How is FHIR changing the face of the healthcare information ecosystem?
Aug 25, 2023
Healthcare is beginning to embrace the future of medicines information. In this article, Adam Smith outlines how the healthcare ecosystem is on the brink of being revolutionised through the benefits of interoperability.
Director (Data), Datapharm
Thanks to impactful technologies, we are about to see how patient outcomes can be improved by making safety information more consumable and engaging.
The most groundbreaking of these technologies is a new digital standard for structuring and exchanging medicines information, which the industry is now beginning to embrace – FHIR (Fast Healthcare Interoperability Resources).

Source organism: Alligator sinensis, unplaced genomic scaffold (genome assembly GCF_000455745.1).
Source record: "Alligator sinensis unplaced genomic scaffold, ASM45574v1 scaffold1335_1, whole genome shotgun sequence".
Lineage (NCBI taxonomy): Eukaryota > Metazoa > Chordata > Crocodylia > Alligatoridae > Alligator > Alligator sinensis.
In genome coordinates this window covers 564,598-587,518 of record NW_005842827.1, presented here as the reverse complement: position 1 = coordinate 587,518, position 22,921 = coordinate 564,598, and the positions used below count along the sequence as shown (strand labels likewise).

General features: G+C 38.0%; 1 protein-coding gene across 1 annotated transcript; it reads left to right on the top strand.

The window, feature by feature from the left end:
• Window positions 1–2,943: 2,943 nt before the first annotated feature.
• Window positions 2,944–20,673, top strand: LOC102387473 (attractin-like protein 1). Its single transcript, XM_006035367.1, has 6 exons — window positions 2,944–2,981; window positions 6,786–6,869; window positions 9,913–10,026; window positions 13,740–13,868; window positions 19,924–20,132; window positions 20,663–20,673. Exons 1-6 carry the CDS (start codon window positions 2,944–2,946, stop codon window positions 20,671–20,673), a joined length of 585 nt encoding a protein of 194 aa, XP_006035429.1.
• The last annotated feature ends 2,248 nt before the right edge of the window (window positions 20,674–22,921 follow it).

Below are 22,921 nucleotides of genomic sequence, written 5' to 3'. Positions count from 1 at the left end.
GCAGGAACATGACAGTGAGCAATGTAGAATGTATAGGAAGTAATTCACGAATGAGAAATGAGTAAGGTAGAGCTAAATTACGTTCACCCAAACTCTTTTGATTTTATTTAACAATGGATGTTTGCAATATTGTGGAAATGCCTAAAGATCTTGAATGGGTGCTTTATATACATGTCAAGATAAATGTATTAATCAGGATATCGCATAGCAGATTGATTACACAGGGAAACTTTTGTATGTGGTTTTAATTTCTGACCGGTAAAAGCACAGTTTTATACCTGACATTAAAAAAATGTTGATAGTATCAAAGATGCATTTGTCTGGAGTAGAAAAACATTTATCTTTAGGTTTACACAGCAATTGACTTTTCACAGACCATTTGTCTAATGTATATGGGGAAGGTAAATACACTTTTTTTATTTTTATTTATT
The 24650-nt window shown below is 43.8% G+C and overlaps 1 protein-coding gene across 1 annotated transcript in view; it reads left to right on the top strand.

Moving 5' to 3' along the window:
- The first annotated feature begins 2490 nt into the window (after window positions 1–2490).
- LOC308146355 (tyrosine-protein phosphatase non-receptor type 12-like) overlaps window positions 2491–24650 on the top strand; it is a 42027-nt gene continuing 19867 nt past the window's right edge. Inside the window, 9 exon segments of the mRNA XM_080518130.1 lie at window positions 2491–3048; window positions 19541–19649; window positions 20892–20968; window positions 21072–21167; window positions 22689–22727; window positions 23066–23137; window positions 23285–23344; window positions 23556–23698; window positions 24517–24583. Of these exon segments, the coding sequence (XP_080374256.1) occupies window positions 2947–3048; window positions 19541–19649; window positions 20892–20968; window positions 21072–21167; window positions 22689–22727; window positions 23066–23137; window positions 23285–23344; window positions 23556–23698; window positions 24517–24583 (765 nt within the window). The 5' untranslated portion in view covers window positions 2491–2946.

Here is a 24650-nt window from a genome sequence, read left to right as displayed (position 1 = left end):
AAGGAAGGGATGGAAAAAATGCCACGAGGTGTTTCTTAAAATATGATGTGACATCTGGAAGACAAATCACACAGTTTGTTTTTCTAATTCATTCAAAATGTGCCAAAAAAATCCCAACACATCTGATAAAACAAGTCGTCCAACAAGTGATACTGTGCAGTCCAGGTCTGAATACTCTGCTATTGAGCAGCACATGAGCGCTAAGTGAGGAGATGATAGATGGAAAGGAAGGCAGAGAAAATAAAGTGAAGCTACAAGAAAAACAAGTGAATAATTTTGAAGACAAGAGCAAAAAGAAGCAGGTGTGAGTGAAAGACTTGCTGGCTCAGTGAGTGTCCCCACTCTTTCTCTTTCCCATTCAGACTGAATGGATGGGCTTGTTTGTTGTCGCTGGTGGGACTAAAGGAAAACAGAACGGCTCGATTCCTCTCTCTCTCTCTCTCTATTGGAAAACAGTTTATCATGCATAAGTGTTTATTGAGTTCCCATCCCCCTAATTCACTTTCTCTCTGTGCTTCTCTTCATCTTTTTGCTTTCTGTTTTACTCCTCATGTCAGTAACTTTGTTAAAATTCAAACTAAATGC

But why is FHIR so important and how will it revolutionise the way medicines information is consumed by HCPs and Patients in the UK?
Setting the scene – how innovation changes lives
Technology and the innovation it delivers has changed the way we live, mostly for the better. We are now able to be more productive, manage our time more efficiently and can benefit from a wealth of information at our fingertips.
These benefits were made possible by common languages which were developed for computers to talk to each other and the subsequent birth of the internet. The same principle applies to medicines information – and FHIR is the common language that the global medicines community has agreed to use.